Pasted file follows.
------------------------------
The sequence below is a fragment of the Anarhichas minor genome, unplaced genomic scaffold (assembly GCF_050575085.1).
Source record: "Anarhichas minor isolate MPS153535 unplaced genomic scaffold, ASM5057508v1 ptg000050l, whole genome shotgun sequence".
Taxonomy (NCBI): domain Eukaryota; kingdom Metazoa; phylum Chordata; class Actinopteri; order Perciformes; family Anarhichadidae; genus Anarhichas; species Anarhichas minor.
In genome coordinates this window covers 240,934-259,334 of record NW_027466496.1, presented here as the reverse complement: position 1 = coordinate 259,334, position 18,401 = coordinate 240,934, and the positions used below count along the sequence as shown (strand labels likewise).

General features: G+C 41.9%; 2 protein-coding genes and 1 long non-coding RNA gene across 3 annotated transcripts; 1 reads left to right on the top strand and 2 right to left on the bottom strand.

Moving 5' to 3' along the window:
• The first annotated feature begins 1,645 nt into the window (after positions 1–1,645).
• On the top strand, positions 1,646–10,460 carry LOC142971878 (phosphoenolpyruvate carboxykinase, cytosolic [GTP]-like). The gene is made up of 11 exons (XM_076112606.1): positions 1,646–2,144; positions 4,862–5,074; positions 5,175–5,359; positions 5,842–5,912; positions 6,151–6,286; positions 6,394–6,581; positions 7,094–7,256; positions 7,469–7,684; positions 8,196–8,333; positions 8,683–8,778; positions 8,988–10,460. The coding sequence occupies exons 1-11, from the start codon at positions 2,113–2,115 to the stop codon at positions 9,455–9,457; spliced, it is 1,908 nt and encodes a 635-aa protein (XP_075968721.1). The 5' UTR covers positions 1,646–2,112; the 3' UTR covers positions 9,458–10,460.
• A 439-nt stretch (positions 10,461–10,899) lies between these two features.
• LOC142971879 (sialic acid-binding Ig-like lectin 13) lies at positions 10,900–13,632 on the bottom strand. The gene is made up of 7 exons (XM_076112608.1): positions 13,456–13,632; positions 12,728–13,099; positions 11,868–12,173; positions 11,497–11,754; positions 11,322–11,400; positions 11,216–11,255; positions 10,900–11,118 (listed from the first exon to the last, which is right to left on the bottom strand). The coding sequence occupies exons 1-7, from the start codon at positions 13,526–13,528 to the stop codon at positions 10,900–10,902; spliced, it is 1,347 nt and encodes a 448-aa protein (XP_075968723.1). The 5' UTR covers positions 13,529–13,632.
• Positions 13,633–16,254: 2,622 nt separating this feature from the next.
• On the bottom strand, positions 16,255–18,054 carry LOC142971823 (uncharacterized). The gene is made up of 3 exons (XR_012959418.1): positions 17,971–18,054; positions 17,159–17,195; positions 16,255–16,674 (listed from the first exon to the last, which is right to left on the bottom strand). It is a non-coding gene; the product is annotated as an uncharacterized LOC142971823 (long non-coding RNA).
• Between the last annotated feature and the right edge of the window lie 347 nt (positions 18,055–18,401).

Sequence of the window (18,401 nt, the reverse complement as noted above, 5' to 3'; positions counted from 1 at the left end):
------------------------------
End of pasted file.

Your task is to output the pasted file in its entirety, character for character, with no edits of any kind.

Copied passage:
The sequence below is a fragment of the Anarhichas minor genome, unplaced genomic scaffold (assembly GCF_050575085.1).
Source record: "Anarhichas minor isolate MPS153535 unplaced genomic scaffold, ASM5057508v1 ptg000050l, whole genome shotgun sequence".
Taxonomy (NCBI): domain Eukaryota; kingdom Metazoa; phylum Chordata; class Actinopteri; order Perciformes; family Anarhichadidae; genus Anarhichas; species Anarhichas minor.
In genome coordinates this window covers 240,934-259,334 of record NW_027466496.1, presented here as the reverse complement: position 1 = coordinate 259,334, position 18,401 = coordinate 240,934, and the positions used below count along the sequence as shown (strand labels likewise).

General features: G+C 41.9%; 2 protein-coding genes and 1 long non-coding RNA gene across 3 annotated transcripts; 1 reads left to right on the top strand and 2 right to left on the bottom strand.

Moving 5' to 3' along the window:
• The first annotated feature begins 1,645 nt into the window (after positions 1–1,645).
• On the top strand, positions 1,646–10,460 carry LOC142971878 (phosphoenolpyruvate carboxykinase, cytosolic [GTP]-like). The gene is made up of 11 exons (XM_076112606.1): positions 1,646–2,144; positions 4,862–5,074; positions 5,175–5,359; positions 5,842–5,912; positions 6,151–6,286; positions 6,394–6,581; positions 7,094–7,256; positions 7,469–7,684; positions 8,196–8,333; positions 8,683–8,778; positions 8,988–10,460. The coding sequence occupies exons 1-11, from the start codon at positions 2,113–2,115 to the stop codon at positions 9,455–9,457; spliced, it is 1,908 nt and encodes a 635-aa protein (XP_075968721.1). The 5' UTR covers positions 1,646–2,112; the 3' UTR covers positions 9,458–10,460.
• A 439-nt stretch (positions 10,461–10,899) lies between these two features.
• LOC142971879 (sialic acid-binding Ig-like lectin 13) lies at positions 10,900–13,632 on the bottom strand. The gene is made up of 7 exons (XM_076112608.1): positions 13,456–13,632; positions 12,728–13,099; positions 11,868–12,173; positions 11,497–11,754; positions 11,322–11,400; positions 11,216–11,255; positions 10,900–11,118 (listed from the first exon to the last, which is right to left on the bottom strand). The coding sequence occupies exons 1-7, from the start codon at positions 13,526–13,528 to the stop codon at positions 10,900–10,902; spliced, it is 1,347 nt and encodes a 448-aa protein (XP_075968723.1). The 5' UTR covers positions 13,529–13,632.
• Positions 13,633–16,254: 2,622 nt separating this feature from the next.
• On the bottom strand, positions 16,255–18,054 carry LOC142971823 (uncharacterized). The gene is made up of 3 exons (XR_012959418.1): positions 17,971–18,054; positions 17,159–17,195; positions 16,255–16,674 (listed from the first exon to the last, which is right to left on the bottom strand). It is a non-coding gene; the product is annotated as an uncharacterized LOC142971823 (long non-coding RNA).
• Between the last annotated feature and the right edge of the window lie 347 nt (positions 18,055–18,401).

Sequence of the window (18,401 nt, the reverse complement as noted above, 5' to 3'; positions counted from 1 at the left end):